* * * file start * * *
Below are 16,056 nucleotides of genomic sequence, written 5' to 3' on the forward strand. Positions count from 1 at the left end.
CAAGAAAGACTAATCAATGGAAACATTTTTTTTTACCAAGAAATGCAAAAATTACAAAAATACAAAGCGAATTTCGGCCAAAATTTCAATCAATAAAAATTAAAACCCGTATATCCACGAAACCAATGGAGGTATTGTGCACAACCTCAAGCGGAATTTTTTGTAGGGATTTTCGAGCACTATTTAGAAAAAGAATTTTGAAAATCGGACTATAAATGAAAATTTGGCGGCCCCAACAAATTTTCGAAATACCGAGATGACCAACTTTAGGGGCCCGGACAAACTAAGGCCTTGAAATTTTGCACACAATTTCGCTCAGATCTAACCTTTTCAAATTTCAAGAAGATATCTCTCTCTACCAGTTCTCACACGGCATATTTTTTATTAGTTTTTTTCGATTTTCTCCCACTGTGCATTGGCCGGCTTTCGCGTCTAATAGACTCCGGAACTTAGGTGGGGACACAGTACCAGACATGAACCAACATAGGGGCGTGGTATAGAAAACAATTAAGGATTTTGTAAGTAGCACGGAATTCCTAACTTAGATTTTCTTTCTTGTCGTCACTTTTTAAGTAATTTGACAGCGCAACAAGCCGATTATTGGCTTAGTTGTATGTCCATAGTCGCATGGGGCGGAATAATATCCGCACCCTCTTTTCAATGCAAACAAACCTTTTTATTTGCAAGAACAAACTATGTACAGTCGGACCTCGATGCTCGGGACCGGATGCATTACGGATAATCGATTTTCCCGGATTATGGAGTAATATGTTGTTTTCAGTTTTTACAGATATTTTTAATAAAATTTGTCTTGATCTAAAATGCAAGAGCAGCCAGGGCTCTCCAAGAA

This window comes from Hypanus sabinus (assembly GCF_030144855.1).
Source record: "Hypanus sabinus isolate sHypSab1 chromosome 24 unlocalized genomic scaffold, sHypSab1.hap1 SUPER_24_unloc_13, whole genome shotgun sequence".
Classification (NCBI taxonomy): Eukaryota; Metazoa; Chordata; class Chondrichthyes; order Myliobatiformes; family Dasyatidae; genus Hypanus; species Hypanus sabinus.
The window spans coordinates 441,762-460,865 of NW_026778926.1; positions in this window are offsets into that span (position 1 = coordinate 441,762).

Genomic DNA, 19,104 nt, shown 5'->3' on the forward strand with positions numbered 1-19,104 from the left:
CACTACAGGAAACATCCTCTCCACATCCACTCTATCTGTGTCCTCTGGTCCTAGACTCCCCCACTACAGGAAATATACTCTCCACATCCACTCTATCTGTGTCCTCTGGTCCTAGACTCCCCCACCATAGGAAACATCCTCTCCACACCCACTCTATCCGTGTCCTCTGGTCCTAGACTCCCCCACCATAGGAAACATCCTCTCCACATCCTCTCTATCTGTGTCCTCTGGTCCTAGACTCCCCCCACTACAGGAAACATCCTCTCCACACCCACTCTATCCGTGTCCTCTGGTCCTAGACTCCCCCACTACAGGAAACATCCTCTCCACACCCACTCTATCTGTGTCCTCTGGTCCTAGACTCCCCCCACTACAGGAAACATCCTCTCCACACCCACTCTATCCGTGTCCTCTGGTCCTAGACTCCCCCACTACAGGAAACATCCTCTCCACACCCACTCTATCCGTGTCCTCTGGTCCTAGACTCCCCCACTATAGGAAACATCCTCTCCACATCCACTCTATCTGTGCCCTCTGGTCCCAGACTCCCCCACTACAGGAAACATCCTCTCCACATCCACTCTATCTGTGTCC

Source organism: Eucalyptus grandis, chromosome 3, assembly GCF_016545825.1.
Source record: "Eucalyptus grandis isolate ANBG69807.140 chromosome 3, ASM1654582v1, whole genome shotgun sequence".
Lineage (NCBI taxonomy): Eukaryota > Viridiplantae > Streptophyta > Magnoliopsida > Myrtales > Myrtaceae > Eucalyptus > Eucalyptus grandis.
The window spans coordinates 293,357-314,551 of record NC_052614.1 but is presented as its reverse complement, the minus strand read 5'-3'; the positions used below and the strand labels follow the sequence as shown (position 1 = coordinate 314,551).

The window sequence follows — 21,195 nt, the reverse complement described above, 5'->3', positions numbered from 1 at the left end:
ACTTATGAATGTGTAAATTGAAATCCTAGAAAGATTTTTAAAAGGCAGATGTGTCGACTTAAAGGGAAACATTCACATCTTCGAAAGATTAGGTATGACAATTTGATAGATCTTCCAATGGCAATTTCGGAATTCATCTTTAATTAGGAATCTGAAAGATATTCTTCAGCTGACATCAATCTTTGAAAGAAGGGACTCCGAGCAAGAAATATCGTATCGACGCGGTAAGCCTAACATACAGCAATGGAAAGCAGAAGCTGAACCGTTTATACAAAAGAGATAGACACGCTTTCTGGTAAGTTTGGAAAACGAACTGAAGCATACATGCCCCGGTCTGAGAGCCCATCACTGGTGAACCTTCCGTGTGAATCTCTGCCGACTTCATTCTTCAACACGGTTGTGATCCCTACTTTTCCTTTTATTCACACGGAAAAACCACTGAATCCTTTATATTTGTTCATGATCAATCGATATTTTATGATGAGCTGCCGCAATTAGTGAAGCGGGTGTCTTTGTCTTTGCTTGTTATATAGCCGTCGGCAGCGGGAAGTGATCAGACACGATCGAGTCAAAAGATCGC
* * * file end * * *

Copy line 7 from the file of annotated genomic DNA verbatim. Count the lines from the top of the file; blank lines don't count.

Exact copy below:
Genomic DNA, 19,104 nt, shown 5'->3' on the forward strand with positions numbered 1-19,104 from the left: